Fancy art-world types chimed in when Seattle Art Museum announced a few weeks ago that it was hiring Catharina Manchanda to become its new curator of modern and contemporary art. Robert Storr, dean of the prestigious Yale School of Art and an international curator and writer who worked with Manchanda on two exhibitions of Gerhard Richter at the Museum of Modern Art, raved in a press statement: “She has that rare mix of qualities required of a curator charged with operating in the new international art scene: intellectual seriousness, aesthetic open-mindedness combined with a discerning critical mind, and singular skill at working with artists. The Seattle Art Museum is very lucky… She has everything it takes to make things happen.”
I first met Manchanda at Western Bridge, when both of us were navigating Martin Creed’s installation involving a small dog and a large dog, hanging out in a gallery. She was easygoing but direct in that German kind of way—she’s originally from Stuttgart. Eric Fredericksen, Western Bridge’s director, says he’s happy SAM hired her. (She begins August 17.) The museum’s big donors are modern-art lovers; SAM has no real acquisitions budget for contemporary art, and the museum might have reverted to hiring a modernist with scant contemporary art experience. Manchanda’s last position was as senior curator of exhibitions at the adventurous Wexner Center for the Arts in Columbus, Ohio, and she’s worked with many living artists, from the titanic figure Richter to South African performance/photographer Robin Rhode to Harry Shearer, the television voice-over star/video artist. “For SAM to hire someone who has done a lot of work with young artists is great for me, for people who care about the new,” Fredericksen said. Before the Wexner, Manchanda curated at MoMA, the Guggenheim in New York, the Philadelphia Museum of Art, and the Kemper Art Museum in St. Louis. MoMA photography curator Roxana Marcoci describes Manchanda’s career as a “track record of innovative exhibitions.” Other bona fides: She has a BA in art history, English, and German from the University of Stuttgart; an MA in art history from the University of Delaware; and a PhD in art history from the City University of New York, where she wrote her dissertation on 1960s and ’70s German photography. She’s been living in Seattle, where she moved with her husband and two children, for a year.
What’s your sense of Seattle art?
I get the sense that everyone wants things to grow and move forward. Whether you’re talking to artists or institutions, there is no complacency whatsoever.
What do you love in SAM’s collection?
On the top of my list is Robert Morris’s Box with the Sound of Its Own Making. I almost wanted to sit down in front of it.
Why didn’t you ask for a chair? You’re about to have that power!
Well, it’s not exactly recommended… I always thought it was much rougher. It’s so finely made. And an artist like Robert Colescott, who’s in the collection—he should be so much better known.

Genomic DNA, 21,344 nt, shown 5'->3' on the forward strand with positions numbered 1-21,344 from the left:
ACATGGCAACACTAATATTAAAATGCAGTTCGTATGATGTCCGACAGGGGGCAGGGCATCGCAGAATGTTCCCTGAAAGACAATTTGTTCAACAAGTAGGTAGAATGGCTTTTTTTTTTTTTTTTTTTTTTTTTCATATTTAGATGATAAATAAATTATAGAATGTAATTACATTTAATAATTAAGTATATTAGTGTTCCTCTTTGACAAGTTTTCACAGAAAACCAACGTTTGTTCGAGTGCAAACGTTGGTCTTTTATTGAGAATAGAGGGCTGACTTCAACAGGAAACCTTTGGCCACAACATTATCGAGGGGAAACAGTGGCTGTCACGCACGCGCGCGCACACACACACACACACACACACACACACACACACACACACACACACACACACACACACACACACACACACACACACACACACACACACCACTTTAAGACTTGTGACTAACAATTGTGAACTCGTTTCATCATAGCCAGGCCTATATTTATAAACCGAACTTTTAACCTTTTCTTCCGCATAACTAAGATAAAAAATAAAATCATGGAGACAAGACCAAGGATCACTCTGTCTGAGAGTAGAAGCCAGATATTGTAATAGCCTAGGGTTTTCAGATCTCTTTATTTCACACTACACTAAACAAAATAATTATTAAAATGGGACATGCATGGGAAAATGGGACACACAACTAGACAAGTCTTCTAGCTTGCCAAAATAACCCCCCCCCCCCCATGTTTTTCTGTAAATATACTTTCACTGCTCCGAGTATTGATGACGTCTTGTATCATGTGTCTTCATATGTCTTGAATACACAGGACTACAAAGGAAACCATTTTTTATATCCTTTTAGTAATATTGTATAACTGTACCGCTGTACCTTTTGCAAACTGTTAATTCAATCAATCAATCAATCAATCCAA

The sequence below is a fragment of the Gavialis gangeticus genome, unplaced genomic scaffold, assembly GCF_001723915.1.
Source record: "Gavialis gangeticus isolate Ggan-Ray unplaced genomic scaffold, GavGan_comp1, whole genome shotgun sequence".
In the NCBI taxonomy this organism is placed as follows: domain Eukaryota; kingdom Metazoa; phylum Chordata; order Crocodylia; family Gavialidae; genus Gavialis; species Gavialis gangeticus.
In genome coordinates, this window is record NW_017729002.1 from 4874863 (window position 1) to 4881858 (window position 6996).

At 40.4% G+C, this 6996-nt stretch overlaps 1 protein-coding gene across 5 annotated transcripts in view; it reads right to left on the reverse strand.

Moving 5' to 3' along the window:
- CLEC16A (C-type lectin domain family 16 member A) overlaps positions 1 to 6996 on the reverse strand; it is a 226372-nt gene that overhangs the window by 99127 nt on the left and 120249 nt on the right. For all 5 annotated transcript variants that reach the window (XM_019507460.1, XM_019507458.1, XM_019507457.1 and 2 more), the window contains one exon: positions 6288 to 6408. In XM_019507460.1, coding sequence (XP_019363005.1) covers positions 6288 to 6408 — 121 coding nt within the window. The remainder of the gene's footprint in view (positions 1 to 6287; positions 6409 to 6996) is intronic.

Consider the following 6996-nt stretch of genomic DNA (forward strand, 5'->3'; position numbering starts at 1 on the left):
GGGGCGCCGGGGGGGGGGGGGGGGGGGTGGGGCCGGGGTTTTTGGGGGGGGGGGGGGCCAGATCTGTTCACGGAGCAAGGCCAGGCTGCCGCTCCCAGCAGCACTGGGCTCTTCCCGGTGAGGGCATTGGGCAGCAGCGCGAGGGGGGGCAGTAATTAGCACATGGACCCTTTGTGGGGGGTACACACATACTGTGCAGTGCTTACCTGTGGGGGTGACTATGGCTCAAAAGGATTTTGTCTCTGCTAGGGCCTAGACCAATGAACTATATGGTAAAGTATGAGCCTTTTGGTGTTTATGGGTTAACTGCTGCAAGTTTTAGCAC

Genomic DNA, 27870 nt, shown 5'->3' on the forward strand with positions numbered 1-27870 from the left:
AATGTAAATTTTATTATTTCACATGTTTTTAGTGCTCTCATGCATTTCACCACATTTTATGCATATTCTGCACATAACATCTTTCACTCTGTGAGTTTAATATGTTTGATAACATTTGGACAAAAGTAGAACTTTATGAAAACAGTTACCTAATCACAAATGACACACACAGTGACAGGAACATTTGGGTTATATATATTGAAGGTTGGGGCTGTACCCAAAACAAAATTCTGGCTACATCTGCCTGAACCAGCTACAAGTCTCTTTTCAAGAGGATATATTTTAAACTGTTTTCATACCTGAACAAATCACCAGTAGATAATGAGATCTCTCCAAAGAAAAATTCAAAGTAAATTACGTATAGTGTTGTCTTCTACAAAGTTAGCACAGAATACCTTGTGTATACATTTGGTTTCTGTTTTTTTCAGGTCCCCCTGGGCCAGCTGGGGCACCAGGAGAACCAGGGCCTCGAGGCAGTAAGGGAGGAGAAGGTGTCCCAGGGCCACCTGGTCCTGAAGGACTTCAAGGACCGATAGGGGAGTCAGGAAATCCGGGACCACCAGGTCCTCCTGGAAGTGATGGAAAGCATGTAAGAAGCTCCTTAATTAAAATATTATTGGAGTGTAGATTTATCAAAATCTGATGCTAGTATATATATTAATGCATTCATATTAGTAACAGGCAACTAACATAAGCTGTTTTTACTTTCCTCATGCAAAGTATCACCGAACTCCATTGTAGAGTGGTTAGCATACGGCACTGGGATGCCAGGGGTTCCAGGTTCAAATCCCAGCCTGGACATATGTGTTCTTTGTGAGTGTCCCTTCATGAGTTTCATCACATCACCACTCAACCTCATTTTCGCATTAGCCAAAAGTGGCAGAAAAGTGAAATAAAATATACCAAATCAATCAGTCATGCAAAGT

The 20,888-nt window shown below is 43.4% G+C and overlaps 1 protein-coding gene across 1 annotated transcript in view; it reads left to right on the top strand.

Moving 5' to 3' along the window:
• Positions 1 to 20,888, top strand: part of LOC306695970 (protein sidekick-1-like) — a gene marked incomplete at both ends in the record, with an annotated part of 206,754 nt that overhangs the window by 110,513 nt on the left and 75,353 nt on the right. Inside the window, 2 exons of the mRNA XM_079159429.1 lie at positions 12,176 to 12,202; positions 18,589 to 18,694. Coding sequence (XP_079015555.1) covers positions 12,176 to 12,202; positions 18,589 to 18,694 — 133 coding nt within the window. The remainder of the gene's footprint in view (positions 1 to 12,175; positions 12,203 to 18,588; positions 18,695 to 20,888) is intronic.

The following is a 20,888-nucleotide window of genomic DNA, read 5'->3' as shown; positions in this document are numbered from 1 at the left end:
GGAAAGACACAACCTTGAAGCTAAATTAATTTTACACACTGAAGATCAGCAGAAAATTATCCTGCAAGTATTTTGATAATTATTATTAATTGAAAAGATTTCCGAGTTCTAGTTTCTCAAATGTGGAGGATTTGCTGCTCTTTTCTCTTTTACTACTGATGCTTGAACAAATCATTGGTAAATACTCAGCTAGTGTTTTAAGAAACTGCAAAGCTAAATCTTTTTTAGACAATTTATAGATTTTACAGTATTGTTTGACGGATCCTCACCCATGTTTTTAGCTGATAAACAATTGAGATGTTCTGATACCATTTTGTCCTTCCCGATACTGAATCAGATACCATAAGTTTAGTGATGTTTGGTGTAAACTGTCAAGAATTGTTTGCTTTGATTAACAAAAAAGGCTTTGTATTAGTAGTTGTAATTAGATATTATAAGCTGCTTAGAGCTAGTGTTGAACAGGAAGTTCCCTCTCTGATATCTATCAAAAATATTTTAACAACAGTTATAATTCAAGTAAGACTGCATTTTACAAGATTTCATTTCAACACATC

What was your take on the imprisonment of Ai Weiwei? Should museums protest such things?
Ai Weiwei is such a phenomenally important artist, it was deeply unsettling to see that whole process unfold; it was one of those times that art and politics clash directly, and that’s so rare—I think it was Marcuse who said that whatever happens in the art world is completely without consequence in every other way in the world. But with someone like Ai Weiwei, he has done tremendous things for China and for contemporary Chinese art, and that has put him at great peril in his own country, and I just hope that…well, I can’t say anything about the situation because none of us is really privy to what is truly going on.
What are some shows that have meant the most to you, shaped your thinking?
I have been looking at art for a long, long time, but just in the last few years there were some highlights. There was WACK! [Art and the Feminist Revolution]. I don’t know if you caught Roxana Marcoci’s show on photography and sculpture [The Original Copy: Photography of Sculpture, 1839 to Today]. Helen Molesworth has done fabulous shows; so has Hamza Walker, Ingrid Schaffner. In a general sense, I greatly admire people who try to move the conversation forward. It’s one of those really rewarding exercises to go through—to feel that you are in a new dialogue with your public.
Were you ever an artist?
No, I never dabbled as an artist, although there was a time when I was considering a career as an artist. I decided it would be too hard to have to sustain myself just on my wits—but I did consider it. Maybe that’s the reason I feel especially close to artists who are working today, and the way they try to challenge us.
What’s the art that got you into this in the first place?
It’s rather hard to pinpoint. I grew up in a medieval city with Gothic architecture all around me. My mother was really interested in art and would take me to see shows of German expressionism, Kandinsky… I would just say that I have a voracious appetite for all in all periods. My husband is from India; we visit India every couple of years or so. You just have to see and read culture on all different levels. It’s a history that’s in the making…
My biggest mantra is going to be diverse programming. You can never just sit back and be happy with what you have. You want to seek out new ideas and new points of connection, whether it’s around the city, colleagues in different parts of the country or the world, speaking to younger audiences, reengaging historical issues—and that can also happen across departments in the museum.
You definitely sound like a collaborator. Do you think of yourself that way?
Well, wait and see.